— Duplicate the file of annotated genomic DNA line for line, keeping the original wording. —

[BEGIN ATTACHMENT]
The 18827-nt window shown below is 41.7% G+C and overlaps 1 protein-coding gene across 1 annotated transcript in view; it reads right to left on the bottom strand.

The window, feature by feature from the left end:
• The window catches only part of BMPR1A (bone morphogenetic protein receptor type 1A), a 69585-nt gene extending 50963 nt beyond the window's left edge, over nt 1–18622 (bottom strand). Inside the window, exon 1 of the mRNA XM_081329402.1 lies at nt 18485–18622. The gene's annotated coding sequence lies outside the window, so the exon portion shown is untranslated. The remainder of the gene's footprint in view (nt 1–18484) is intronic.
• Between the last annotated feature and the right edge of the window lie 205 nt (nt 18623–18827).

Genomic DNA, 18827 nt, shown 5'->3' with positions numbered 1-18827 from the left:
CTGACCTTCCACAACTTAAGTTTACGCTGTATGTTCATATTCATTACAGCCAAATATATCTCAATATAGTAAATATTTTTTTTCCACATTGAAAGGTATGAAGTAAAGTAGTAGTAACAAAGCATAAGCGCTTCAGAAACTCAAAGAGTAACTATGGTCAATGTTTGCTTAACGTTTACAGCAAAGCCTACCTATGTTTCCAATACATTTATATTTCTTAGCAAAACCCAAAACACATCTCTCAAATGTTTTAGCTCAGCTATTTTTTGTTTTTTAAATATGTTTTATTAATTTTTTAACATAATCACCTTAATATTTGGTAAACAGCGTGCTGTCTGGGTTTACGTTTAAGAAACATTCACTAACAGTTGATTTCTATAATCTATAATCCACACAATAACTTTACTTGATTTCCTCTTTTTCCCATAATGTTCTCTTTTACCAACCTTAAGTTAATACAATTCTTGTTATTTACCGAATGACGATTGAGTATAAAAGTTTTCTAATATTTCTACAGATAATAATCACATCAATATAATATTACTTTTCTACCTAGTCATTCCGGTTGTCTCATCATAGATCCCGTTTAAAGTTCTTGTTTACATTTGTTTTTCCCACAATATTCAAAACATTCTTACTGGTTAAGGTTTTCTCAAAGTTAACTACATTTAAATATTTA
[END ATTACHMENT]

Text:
The 18827-nt window shown below is 41.7% G+C and overlaps 1 protein-coding gene across 1 annotated transcript in view; it reads right to left on the bottom strand.

The window, feature by feature from the left end:
• The window catches only part of BMPR1A (bone morphogenetic protein receptor type 1A), a 69585-nt gene extending 50963 nt beyond the window's left edge, over nt 1–18622 (bottom strand). Inside the window, exon 1 of the mRNA XM_081329402.1 lies at nt 18485–18622. The gene's annotated coding sequence lies outside the window, so the exon portion shown is untranslated. The remainder of the gene's footprint in view (nt 1–18484) is intronic.
• Between the last annotated feature and the right edge of the window lie 205 nt (nt 18623–18827).

Genomic DNA, 18827 nt, shown 5'->3' with positions numbered 1-18827 from the left:
CTGACCTTCCACAACTTAAGTTTACGCTGTATGTTCATATTCATTACAGCCAAATATATCTCAATATAGTAAATATTTTTTTTCCACATTGAAAGGTATGAAGTAAAGTAGTAGTAACAAAGCATAAGCGCTTCAGAAACTCAAAGAGTAACTATGGTCAATGTTTGCTTAACGTTTACAGCAAAGCCTACCTATGTTTCCAATACATTTATATTTCTTAGCAAAACCCAAAACACATCTCTCAAATGTTTTAGCTCAGCTATTTTTTGTTTTTTAAATATGTTTTATTAATTTTTTAACATAATCACCTTAATATTTGGTAAACAGCGTGCTGTCTGGGTTTACGTTTAAGAAACATTCACTAACAGTTGATTTCTATAATCTATAATCCACACAATAACTTTACTTGATTTCCTCTTTTTCCCATAATGTTCTCTTTTACCAACCTTAAGTTAATACAATTCTTGTTATTTACCGAATGACGATTGAGTATAAAAGTTTTCTAATATTTCTACAGATAATAATCACATCAATATAATATTACTTTTCTACCTAGTCATTCCGGTTGTCTCATCATAGATCCCGTTTAAAGTTCTTGTTTACATTTGTTTTTCCCACAATATTCAAAACATTCTTACTGGTTAAGGTTTTCTCAAAGTTAACTACATTTAAATATTTA